One thing that I have found becoming more commonplace is the poor practice of setting radio microphone transmitter audio gain by using the meters on a mixing desk, rather than looking at the meters on the receiver. Even if some attempt has been made to calibrate the meters on the desk to the apparent level on the receiver, on most receivers the level indicated on the receiver is not linear with frequency.

This only occurs with analog radio microphones of course, but it is due to the Emphasis noise reduction systems used in Analog FM transmission, and the fact that the audio meters on the receiver are INSIDE the Emphasis loop. As you may be aware, A Pre-emphasis filter is applied to the audio before transmission, and then a de-emphasis filter is applied in the receiver after demodulation. A bit similar to the old Dolby Noise Reduction techniques. Because there is the ability for over modulation to occur more easily at higher frequencies (due to the pre-emphasising of the audio before transmission), the meters on the receiver reflect the DEVIATION occurring in the FM, not the actual resultant audio after de-emphasis.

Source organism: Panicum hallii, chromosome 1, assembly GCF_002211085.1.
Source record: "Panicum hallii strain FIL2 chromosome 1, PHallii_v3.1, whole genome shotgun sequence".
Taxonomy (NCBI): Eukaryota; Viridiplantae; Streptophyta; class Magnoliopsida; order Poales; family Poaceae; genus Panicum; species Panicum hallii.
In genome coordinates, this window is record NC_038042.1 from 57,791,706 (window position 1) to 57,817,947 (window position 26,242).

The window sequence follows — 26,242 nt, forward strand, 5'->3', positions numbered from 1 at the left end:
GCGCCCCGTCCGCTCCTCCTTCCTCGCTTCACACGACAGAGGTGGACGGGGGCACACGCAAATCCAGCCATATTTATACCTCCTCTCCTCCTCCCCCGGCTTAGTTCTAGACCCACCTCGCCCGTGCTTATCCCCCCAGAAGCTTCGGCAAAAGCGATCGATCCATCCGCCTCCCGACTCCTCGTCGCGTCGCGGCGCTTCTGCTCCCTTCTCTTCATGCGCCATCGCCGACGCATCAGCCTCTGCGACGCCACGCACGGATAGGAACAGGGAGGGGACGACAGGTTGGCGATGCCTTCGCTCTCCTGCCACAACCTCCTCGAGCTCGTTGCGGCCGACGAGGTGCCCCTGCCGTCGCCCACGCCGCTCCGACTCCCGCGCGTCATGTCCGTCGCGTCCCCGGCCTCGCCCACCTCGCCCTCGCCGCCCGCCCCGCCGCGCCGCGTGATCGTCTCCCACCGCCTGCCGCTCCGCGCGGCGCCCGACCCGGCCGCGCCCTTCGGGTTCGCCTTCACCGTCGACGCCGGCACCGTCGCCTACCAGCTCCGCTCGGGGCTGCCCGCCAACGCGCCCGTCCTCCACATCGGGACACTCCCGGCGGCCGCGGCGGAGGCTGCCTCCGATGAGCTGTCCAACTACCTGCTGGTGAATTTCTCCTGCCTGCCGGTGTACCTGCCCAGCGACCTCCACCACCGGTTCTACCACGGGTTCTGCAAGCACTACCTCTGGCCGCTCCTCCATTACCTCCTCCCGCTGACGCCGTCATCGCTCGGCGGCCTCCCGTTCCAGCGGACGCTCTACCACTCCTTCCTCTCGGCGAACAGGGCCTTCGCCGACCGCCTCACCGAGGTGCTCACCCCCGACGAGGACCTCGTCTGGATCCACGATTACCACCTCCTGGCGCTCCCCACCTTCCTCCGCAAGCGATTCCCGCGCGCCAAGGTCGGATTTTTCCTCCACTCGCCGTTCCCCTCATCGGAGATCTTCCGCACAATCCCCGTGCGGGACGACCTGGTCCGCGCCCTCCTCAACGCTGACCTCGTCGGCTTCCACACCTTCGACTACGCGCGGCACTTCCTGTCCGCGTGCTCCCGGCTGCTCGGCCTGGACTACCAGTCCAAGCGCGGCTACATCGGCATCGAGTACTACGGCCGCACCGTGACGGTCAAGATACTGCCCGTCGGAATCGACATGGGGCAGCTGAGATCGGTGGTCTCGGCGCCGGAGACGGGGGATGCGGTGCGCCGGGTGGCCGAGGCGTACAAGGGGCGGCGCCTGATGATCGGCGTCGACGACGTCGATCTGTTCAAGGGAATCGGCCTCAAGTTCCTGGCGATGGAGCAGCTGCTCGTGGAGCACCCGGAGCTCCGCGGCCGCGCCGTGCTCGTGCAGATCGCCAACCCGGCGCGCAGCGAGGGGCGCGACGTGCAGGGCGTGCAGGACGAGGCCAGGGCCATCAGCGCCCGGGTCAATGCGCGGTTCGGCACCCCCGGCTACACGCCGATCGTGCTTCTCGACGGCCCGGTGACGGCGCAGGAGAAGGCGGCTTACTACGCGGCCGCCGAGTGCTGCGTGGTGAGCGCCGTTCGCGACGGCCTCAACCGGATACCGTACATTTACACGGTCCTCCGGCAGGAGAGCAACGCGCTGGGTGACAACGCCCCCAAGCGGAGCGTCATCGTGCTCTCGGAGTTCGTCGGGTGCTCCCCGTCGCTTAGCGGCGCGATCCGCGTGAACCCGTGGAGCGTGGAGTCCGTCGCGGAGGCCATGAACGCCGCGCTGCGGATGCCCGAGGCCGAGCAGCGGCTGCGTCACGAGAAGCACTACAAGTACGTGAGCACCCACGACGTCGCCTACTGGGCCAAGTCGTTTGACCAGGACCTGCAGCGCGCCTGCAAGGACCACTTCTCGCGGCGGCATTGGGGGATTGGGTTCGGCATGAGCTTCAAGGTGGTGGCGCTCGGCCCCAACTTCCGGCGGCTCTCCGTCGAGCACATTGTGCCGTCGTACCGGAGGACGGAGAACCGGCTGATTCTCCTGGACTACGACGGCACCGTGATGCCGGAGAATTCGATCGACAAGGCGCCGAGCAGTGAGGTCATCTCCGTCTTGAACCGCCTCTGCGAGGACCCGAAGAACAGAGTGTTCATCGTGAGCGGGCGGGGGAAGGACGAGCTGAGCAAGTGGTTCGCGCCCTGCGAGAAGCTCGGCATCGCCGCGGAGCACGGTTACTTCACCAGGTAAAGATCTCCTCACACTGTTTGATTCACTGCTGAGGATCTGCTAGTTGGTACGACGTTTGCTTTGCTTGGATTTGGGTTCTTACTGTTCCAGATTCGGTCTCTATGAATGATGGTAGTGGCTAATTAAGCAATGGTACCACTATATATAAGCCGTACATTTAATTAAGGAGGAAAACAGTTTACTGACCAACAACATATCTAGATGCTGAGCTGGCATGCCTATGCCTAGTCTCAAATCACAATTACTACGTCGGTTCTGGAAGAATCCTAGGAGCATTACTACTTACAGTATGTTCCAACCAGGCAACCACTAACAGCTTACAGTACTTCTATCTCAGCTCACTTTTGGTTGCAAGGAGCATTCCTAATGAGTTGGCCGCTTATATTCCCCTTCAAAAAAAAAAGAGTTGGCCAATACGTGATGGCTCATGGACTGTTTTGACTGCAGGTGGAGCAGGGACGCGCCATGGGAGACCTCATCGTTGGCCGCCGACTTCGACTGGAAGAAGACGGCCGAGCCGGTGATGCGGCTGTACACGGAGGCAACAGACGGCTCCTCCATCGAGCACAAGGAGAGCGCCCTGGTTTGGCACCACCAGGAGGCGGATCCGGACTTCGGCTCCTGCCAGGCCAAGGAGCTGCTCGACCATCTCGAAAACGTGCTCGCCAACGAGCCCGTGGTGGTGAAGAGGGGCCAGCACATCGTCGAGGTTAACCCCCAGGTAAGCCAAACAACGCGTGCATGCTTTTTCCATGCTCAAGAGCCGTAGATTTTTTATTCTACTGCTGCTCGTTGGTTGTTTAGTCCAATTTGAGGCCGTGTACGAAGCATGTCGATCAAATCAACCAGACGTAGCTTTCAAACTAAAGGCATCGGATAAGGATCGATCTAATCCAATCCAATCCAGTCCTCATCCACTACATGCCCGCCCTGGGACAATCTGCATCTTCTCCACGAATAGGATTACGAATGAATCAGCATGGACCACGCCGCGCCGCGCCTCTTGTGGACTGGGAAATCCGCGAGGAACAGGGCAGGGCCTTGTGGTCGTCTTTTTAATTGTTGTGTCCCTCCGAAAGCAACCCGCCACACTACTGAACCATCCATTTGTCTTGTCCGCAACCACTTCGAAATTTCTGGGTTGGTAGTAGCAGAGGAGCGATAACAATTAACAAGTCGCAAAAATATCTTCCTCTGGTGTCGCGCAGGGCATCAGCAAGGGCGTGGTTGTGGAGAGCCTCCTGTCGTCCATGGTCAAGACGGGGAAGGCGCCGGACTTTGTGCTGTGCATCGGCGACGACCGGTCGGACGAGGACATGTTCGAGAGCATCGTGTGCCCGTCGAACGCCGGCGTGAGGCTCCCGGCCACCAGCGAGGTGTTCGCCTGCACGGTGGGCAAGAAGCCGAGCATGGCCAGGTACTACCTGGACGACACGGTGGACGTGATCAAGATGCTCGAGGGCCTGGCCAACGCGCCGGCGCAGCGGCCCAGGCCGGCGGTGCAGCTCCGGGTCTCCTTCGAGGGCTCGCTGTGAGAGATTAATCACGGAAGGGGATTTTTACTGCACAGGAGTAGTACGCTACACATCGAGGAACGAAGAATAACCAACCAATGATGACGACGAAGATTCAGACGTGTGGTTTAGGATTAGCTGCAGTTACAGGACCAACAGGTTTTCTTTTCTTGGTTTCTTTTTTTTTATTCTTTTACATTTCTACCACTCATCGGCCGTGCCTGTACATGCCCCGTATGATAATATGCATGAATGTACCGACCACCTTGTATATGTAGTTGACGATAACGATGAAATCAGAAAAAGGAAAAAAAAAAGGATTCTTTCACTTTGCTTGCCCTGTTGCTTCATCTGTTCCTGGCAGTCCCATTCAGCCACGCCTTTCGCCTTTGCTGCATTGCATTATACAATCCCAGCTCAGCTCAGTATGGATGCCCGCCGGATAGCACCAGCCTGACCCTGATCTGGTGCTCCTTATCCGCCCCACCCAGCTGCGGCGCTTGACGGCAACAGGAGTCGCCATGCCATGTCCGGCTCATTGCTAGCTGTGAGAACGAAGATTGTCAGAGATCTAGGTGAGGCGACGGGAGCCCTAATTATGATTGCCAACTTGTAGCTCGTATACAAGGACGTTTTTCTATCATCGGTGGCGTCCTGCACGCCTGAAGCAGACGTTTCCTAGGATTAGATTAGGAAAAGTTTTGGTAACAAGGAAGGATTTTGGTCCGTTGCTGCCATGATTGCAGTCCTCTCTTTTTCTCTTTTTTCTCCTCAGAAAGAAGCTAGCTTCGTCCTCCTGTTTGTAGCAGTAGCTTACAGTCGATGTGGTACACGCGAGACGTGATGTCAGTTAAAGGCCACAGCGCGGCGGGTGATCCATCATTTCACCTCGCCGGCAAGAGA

This means that most meters on an analog receiver will be more sensitive at higher frequencies (and respond more to sibilance, etc), than at lower frequencies. A meter connected to the audio output of a receiver (such as at the mixing desk), is after de-emphasis, and as such does not represent the actual FM modulation level. The meters at the receiver should ALWAYS be referenced when making gain adjustments, so as not to allow over modulation at higher frequencies. Consulting the meters on a desk is only really usefull in reference terms.

Steve

PS: I should also mention, it is my understanding that in order to get spectrum authority (FCC or whoever) compliance, the transmitters must use a mechanism to avoid over modulation of the RF signal. This is normally done in the form of a limiter in the audio stage before the audio is modulated in the PLL loop filter. So it’s actually very difficult to over modulate a transmitter, from an RF point of view. From an audio point of view hitting this limiter is not going to do you any favours.